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Becoming a Business Analyst: A Guide

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Have you ever thought to yourself, “I wonder what it would be like to be a business analyst (BA)?”. Or maybe you have already started a degree but want to learn a bit more about it? If so, then you’ve come to the right place! In this article, we will talk about the role of a BA and its responsibilities, the prerequisite qualifications and soft skills, and expand a little on which sectors use BAs. If you are interested in a career as a business analyst, then keep on reading.


All companies need business analysts as the role bridges the gap between the business and technology. Many organisations have large BAs teams for their various change management, business process reengineering and customer relationship management projects.

The term business analytics can be described as the process of collating, studying, and reviewing data to improve business models and systems and how they integrate with technology. Data analysis aims to provide the company with feedback that can then be used to solve problems and issues within that company to improve efficiencies for more profit.

Business Analysts also create test theories with data flowcharts and diagrams to forecast business projections. For every business case a business analyst is essential to create the roadmap and strategic plan for virtually every project that requires investment, and resources. For example, for every change of software used within the business, an analyst must join forces with the technology team and present the business requirements and participate in the implementation and post-implementation support. This is a role that’s never mundane. It’s full of variety with new projects on the go, which usually results in a lot of liaison with external third-party providers.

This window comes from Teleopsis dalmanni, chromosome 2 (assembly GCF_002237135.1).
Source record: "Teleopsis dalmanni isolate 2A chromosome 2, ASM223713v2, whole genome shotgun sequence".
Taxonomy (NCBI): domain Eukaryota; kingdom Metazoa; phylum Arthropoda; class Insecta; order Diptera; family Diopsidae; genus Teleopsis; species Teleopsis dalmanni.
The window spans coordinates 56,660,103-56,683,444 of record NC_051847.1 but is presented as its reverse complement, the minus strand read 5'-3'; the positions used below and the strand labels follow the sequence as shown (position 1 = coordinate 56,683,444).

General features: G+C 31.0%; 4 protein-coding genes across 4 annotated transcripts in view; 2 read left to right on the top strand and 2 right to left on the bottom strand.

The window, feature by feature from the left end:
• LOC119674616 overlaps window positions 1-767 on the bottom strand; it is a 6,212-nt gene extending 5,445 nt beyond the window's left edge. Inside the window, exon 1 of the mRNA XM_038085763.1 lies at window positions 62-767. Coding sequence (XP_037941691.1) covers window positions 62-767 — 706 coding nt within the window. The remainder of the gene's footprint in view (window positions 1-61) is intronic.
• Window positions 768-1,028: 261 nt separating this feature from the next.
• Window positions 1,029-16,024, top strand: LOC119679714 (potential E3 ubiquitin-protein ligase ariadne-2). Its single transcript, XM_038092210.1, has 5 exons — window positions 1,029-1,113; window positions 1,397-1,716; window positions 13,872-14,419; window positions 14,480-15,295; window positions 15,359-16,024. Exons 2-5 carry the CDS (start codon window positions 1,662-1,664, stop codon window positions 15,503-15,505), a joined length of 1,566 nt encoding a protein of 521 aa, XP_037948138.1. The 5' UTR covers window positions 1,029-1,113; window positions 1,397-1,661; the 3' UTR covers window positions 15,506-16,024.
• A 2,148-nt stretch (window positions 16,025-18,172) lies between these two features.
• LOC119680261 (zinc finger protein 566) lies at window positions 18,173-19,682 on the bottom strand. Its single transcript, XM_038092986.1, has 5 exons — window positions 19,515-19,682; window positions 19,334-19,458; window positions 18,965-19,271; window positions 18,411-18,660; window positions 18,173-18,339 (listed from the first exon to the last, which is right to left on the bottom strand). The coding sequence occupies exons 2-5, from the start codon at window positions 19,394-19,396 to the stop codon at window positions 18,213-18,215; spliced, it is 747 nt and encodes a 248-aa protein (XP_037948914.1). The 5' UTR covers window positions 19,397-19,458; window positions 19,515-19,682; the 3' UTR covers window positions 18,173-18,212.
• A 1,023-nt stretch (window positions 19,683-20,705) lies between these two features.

Types of Business Analyst Careers

BAs can move between industries including telecoms, utilities, IT, Government, banking and finance. The role is sometimes called project analysis, or systems analysis and sectors like telecoms do have their own terminology e.g. eTOM which is a business process framework.

With no fixed role, i.e. it varies in every company and industry, the business analyst career path can start off in one sector and switch to ease, which is the attraction. Here are a few of the most popular job roles and their functions.

Lead Business Analyst/Project Manager:

There is a strong correlation between a project lead and a BA. When there is a shortage of project managers, it’s the BAs that step into the role. The BA will do his or her role as well as management. The soft skills required are strong communication skills, team leadership, negotiation and conflict management, decision-making, and objectivity.

Not everyone can manage people and get optimum productivity out of them. When projects fall behind, the Lead BA or project manager needs to motivate each team member to excel in their role, so there is a satisfactory outcome with the project complete ideally within time and budget.

IT Business Analyst:

If you are a more tech-savvy individual, then this might be the right career for you. IT Business Analysts are used mostly on back-office systems development, particularly where there is lots of compliance and regulations. However, most BAs are the conduit between the business and technology, so wherever software is utilised.

Quantitative Analyst:

A quantitative data analyst develops and implements mathematical models to support financial decisions in a range of areas for a company. Their main aim is to maximize company profits.

Salary and Skillset

To become a business analyst, you will need a degree in a computing area, or analytic area, including computer science or business information systems. The average salary for that of business analysis is around $94,881. Some of the required skills of a business analyst include, but are not limited to:

  • Attention to detail
  • Communication
  • Leadership
  • Organization
  • Problem-solving
  • Teamwork
  • Time management


A career business analyst is an attractive role for people who are problem solvers and critical thinkers. How safe is the BA as a career? Could the role be swallowed up by AI and automation? No, the people skills necessary for the role keep it out of reach of robots – for the time being anyway.